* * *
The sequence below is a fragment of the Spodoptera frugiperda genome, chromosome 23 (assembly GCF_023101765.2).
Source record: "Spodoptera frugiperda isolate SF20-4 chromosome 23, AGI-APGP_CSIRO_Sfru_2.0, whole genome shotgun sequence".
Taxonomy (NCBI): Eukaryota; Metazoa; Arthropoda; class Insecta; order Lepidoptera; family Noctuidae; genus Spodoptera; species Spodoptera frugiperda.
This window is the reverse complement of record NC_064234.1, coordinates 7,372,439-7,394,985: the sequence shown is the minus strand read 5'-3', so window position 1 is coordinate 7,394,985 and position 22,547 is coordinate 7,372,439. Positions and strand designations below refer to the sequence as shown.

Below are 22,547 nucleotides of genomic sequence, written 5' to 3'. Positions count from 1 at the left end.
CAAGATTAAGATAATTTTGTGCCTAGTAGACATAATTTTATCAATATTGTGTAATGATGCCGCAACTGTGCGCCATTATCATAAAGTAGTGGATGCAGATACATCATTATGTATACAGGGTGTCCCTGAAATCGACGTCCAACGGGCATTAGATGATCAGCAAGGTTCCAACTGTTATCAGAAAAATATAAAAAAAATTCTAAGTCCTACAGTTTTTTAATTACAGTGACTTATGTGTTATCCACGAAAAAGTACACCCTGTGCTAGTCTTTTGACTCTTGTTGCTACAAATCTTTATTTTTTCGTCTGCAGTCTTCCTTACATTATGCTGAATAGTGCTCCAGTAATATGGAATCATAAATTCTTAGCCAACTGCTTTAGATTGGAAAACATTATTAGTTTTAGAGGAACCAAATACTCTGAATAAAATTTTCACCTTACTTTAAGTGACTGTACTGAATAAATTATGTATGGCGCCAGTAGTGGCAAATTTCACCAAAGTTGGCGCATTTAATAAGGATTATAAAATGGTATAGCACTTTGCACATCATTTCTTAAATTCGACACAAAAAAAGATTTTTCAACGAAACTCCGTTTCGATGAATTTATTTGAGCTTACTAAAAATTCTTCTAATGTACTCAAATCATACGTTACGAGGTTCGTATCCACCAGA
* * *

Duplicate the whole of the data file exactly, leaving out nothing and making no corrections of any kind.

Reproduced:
The sequence below is a fragment of the Spodoptera frugiperda genome, chromosome 23 (assembly GCF_023101765.2).
Source record: "Spodoptera frugiperda isolate SF20-4 chromosome 23, AGI-APGP_CSIRO_Sfru_2.0, whole genome shotgun sequence".
Taxonomy (NCBI): Eukaryota; Metazoa; Arthropoda; class Insecta; order Lepidoptera; family Noctuidae; genus Spodoptera; species Spodoptera frugiperda.
This window is the reverse complement of record NC_064234.1, coordinates 7,372,439-7,394,985: the sequence shown is the minus strand read 5'-3', so window position 1 is coordinate 7,394,985 and position 22,547 is coordinate 7,372,439. Positions and strand designations below refer to the sequence as shown.

Below are 22,547 nucleotides of genomic sequence, written 5' to 3'. Positions count from 1 at the left end.
CAAGATTAAGATAATTTTGTGCCTAGTAGACATAATTTTATCAATATTGTGTAATGATGCCGCAACTGTGCGCCATTATCATAAAGTAGTGGATGCAGATACATCATTATGTATACAGGGTGTCCCTGAAATCGACGTCCAACGGGCATTAGATGATCAGCAAGGTTCCAACTGTTATCAGAAAAATATAAAAAAAATTCTAAGTCCTACAGTTTTTTAATTACAGTGACTTATGTGTTATCCACGAAAAAGTACACCCTGTGCTAGTCTTTTGACTCTTGTTGCTACAAATCTTTATTTTTTCGTCTGCAGTCTTCCTTACATTATGCTGAATAGTGCTCCAGTAATATGGAATCATAAATTCTTAGCCAACTGCTTTAGATTGGAAAACATTATTAGTTTTAGAGGAACCAAATACTCTGAATAAAATTTTCACCTTACTTTAAGTGACTGTACTGAATAAATTATGTATGGCGCCAGTAGTGGCAAATTTCACCAAAGTTGGCGCATTTAATAAGGATTATAAAATGGTATAGCACTTTGCACATCATTTCTTAAATTCGACACAAAAAAAGATTTTTCAACGAAACTCCGTTTCGATGAATTTATTTGAGCTTACTAAAAATTCTTCTAATGTACTCAAATCATACGTTACGAGGTTCGTATCCACCAGA